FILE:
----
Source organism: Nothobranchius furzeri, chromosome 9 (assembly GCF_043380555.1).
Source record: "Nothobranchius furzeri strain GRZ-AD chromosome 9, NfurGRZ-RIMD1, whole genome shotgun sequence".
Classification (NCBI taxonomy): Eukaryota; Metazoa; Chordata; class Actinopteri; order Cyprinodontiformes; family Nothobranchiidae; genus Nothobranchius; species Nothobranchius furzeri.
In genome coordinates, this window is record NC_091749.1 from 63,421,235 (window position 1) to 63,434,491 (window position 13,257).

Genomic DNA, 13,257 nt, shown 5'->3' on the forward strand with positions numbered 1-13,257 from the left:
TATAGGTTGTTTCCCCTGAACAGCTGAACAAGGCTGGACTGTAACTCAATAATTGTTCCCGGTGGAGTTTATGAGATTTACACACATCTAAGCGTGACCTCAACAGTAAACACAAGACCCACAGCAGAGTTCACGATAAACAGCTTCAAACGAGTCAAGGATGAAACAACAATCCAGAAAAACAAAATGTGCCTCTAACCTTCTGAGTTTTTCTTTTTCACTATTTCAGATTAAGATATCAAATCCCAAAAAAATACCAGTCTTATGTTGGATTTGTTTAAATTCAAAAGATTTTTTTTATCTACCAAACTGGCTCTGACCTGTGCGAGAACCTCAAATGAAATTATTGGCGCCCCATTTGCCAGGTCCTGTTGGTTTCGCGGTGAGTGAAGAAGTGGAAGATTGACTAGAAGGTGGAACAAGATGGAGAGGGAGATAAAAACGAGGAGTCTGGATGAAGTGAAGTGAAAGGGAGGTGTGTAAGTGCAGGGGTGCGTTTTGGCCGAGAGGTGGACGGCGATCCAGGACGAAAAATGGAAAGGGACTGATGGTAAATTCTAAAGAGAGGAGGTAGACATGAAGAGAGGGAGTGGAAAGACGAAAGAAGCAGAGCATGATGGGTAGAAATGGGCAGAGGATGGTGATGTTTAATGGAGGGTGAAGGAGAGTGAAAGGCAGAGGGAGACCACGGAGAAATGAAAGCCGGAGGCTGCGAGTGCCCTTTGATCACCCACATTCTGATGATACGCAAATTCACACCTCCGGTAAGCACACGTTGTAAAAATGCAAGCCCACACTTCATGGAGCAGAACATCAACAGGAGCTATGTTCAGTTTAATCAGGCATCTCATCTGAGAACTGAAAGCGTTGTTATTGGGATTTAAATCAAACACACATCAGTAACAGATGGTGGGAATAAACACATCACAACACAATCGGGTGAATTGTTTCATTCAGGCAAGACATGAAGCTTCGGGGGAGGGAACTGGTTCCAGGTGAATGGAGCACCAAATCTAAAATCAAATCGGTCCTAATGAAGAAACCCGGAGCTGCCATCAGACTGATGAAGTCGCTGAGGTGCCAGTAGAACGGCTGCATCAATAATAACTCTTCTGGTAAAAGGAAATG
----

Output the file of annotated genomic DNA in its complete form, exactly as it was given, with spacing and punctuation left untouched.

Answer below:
Source organism: Nothobranchius furzeri, chromosome 9 (assembly GCF_043380555.1).
Source record: "Nothobranchius furzeri strain GRZ-AD chromosome 9, NfurGRZ-RIMD1, whole genome shotgun sequence".
Classification (NCBI taxonomy): Eukaryota; Metazoa; Chordata; class Actinopteri; order Cyprinodontiformes; family Nothobranchiidae; genus Nothobranchius; species Nothobranchius furzeri.
In genome coordinates, this window is record NC_091749.1 from 63,421,235 (window position 1) to 63,434,491 (window position 13,257).

Genomic DNA, 13,257 nt, shown 5'->3' on the forward strand with positions numbered 1-13,257 from the left:
TATAGGTTGTTTCCCCTGAACAGCTGAACAAGGCTGGACTGTAACTCAATAATTGTTCCCGGTGGAGTTTATGAGATTTACACACATCTAAGCGTGACCTCAACAGTAAACACAAGACCCACAGCAGAGTTCACGATAAACAGCTTCAAACGAGTCAAGGATGAAACAACAATCCAGAAAAACAAAATGTGCCTCTAACCTTCTGAGTTTTTCTTTTTCACTATTTCAGATTAAGATATCAAATCCCAAAAAAATACCAGTCTTATGTTGGATTTGTTTAAATTCAAAAGATTTTTTTTATCTACCAAACTGGCTCTGACCTGTGCGAGAACCTCAAATGAAATTATTGGCGCCCCATTTGCCAGGTCCTGTTGGTTTCGCGGTGAGTGAAGAAGTGGAAGATTGACTAGAAGGTGGAACAAGATGGAGAGGGAGATAAAAACGAGGAGTCTGGATGAAGTGAAGTGAAAGGGAGGTGTGTAAGTGCAGGGGTGCGTTTTGGCCGAGAGGTGGACGGCGATCCAGGACGAAAAATGGAAAGGGACTGATGGTAAATTCTAAAGAGAGGAGGTAGACATGAAGAGAGGGAGTGGAAAGACGAAAGAAGCAGAGCATGATGGGTAGAAATGGGCAGAGGATGGTGATGTTTAATGGAGGGTGAAGGAGAGTGAAAGGCAGAGGGAGACCACGGAGAAATGAAAGCCGGAGGCTGCGAGTGCCCTTTGATCACCCACATTCTGATGATACGCAAATTCACACCTCCGGTAAGCACACGTTGTAAAAATGCAAGCCCACACTTCATGGAGCAGAACATCAACAGGAGCTATGTTCAGTTTAATCAGGCATCTCATCTGAGAACTGAAAGCGTTGTTATTGGGATTTAAATCAAACACACATCAGTAACAGATGGTGGGAATAAACACATCACAACACAATCGGGTGAATTGTTTCATTCAGGCAAGACATGAAGCTTCGGGGGAGGGAACTGGTTCCAGGTGAATGGAGCACCAAATCTAAAATCAAATCGGTCCTAATGAAGAAACCCGGAGCTGCCATCAGACTGATGAAGTCGCTGAGGTGCCAGTAGAACGGCTGCATCAATAATAACTCTTCTGGTAAAAGGAAATG